Quebec’s latest electoral campaign has confirmed what recent elections in many provinces, including British Columbia, have recently suggested: campaigns are more crucial than ever.
Recall that Liberal Christy Clark’s victory last year was a product of her campaign. This time around it was the Quebec electorate’s turn to have front seats for an electoral match rife with unexpected turns. So much so that what was supposed to be a smart electoral calculation on the part of Parti Quebecois leader Pauline Marois, head of a minority government and with the lead in polls, has ended up causing her several costly setbacks.
Since I wrote this column when the Quebec electorate was but a few days away from making its final decision, I took the liberty of projecting myself into the future and predicting that on Monday April 7, Quebecers will have chosen Philippe Couillard’s Liberal Party.
The stars seemed to be favouring Marois’ government as the campaign buses first took to the roads. But a checkered campaign for both Marois and Couillard, gave our Quebecfriends the opportunity to choose perhaps the best of the worst.
In the end it seems to me that two main issues determined the outcome of this election: the Values Charter and a referendum on potential Quebec sovereignty. What transpired from this campaign is that Quebecers’ apprehension about a referendum held by a PQ government has weighed more heavily in the balance than their support for a Values Charter.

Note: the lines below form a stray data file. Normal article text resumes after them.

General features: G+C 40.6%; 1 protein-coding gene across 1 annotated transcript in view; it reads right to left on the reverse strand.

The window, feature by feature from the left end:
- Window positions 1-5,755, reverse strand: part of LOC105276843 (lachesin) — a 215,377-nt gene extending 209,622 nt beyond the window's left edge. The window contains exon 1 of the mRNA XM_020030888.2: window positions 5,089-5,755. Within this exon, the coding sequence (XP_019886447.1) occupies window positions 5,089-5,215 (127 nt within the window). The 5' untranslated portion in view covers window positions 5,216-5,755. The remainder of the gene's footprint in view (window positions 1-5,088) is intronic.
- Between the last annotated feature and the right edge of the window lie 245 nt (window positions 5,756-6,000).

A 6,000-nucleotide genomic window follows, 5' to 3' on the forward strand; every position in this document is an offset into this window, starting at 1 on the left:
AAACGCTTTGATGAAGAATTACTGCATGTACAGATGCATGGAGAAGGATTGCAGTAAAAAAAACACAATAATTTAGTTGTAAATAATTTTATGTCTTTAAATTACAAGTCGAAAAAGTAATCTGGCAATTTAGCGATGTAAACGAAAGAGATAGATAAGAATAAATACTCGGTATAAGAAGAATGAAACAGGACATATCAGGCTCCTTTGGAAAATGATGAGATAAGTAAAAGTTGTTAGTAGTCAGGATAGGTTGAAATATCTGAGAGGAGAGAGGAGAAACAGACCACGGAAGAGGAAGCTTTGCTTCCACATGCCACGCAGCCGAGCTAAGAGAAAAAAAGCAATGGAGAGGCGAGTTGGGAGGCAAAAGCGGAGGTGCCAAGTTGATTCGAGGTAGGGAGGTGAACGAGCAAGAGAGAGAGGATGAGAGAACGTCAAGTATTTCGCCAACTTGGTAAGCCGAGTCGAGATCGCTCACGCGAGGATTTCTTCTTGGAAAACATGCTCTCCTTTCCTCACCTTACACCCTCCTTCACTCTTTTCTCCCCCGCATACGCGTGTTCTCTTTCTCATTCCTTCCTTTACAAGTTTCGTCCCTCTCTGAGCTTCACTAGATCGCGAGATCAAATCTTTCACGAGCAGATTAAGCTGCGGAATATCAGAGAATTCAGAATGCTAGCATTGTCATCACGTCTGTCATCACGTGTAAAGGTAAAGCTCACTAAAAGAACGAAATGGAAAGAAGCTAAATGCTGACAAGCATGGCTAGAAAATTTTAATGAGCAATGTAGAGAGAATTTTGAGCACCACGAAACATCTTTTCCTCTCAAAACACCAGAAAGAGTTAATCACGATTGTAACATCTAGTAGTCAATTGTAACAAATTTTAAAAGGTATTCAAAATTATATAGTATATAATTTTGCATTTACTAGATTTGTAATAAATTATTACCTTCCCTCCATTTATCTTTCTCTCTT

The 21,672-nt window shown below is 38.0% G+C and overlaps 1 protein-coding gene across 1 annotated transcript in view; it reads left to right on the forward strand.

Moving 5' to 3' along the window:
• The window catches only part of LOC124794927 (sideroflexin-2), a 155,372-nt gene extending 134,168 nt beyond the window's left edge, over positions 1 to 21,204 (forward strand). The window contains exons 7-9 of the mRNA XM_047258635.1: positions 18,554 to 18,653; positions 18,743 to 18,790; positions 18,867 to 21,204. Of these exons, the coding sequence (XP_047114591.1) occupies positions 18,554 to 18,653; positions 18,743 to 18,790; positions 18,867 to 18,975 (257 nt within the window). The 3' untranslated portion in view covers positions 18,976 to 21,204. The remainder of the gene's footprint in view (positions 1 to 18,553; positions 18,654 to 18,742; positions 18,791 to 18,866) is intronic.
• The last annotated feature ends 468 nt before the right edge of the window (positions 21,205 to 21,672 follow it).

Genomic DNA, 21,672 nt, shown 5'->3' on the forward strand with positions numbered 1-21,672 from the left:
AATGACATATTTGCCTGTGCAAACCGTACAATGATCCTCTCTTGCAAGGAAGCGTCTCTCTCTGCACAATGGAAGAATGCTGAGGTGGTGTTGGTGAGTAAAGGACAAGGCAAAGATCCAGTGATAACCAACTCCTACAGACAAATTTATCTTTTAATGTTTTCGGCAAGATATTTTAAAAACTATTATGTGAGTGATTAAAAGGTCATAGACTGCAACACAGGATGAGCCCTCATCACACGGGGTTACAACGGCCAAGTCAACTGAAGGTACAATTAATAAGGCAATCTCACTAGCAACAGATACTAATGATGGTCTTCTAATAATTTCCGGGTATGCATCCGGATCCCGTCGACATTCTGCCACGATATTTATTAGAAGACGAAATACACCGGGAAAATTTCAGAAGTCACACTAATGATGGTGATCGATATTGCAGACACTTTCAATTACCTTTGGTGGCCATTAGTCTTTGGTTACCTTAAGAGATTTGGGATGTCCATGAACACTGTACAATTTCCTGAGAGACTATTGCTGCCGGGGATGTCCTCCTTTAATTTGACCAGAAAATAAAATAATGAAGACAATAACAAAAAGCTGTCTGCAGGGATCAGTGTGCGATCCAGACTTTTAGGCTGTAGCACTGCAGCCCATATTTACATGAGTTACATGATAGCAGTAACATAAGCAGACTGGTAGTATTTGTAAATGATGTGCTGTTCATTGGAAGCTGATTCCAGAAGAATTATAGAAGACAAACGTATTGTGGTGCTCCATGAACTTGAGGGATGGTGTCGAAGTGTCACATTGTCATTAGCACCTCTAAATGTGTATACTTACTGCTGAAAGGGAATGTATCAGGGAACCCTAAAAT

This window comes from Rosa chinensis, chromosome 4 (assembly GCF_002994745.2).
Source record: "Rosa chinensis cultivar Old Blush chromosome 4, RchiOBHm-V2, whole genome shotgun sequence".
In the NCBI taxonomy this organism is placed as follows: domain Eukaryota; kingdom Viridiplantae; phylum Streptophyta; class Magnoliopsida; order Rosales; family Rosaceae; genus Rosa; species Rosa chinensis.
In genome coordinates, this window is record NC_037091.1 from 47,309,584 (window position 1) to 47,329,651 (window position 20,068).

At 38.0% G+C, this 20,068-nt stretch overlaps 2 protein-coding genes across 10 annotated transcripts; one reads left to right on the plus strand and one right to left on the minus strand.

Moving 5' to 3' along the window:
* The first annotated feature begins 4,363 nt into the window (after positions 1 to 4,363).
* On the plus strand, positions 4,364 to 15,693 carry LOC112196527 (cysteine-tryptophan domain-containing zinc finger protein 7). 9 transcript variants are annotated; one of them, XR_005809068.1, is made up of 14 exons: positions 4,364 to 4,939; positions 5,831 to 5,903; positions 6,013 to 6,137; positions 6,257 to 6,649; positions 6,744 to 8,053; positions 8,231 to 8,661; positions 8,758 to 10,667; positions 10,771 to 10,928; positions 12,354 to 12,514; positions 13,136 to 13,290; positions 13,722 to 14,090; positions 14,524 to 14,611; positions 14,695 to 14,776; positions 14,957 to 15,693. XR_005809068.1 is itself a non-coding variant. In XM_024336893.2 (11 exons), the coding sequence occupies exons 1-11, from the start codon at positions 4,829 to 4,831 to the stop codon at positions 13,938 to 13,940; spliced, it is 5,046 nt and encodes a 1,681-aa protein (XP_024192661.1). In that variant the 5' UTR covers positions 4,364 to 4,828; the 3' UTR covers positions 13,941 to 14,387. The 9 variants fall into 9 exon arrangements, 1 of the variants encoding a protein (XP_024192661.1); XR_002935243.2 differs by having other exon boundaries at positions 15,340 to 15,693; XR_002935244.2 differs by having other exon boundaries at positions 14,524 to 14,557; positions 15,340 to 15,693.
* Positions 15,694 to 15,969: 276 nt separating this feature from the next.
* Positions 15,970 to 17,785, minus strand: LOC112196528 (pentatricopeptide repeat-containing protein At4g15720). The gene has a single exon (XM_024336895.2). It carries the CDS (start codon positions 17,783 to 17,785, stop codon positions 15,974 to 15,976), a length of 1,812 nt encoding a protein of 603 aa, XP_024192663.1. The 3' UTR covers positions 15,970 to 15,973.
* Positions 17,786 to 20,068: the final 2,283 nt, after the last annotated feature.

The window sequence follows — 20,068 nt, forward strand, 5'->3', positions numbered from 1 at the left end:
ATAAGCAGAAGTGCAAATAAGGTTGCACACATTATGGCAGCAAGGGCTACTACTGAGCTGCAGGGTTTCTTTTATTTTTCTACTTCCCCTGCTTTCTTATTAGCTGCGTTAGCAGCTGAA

For Pauline Marois, the Liberal success in convincing many Quebecers that the Pequistes would conduct a referendum became a ball and chain she just could not get rid of. As for Philippe Couillard himself, he had his own ball and chain to drag along: his ties to Jean Charest’s government, the one defeated by Pauline Marois and the PQ in the last election. The PQ’s heavy hitters didn’t miss a chance to call him on that one during the electoral campaign.
But notwithstanding the final result, I found something very unusual during this past electoral campaign: the almost total indifference shown by media and people alike in British Columbia. There was a time not long ago when a Quebec election drew a lot of attention even on this side of the Rockies. That is no longer the case, save for a few political aficionados.
It may be in part explained by a generalized desensitization to all things political. But the main reason is quite simple: people here couldn’t care less about the eternal return of the referendum’s ghost every time the people of Quebec are called to the ballot box. It’s too bad, as it does nothing to foster a very necessary national dialogue, even though our province is now increasingly turning its economic hopes towards Asia.
Meanwhile, despite the indifference shown towards the election, the Liberals’ checkered victory – at least the victory I predict ahead of decision day – will trigger in many British Columbians a sigh of relief.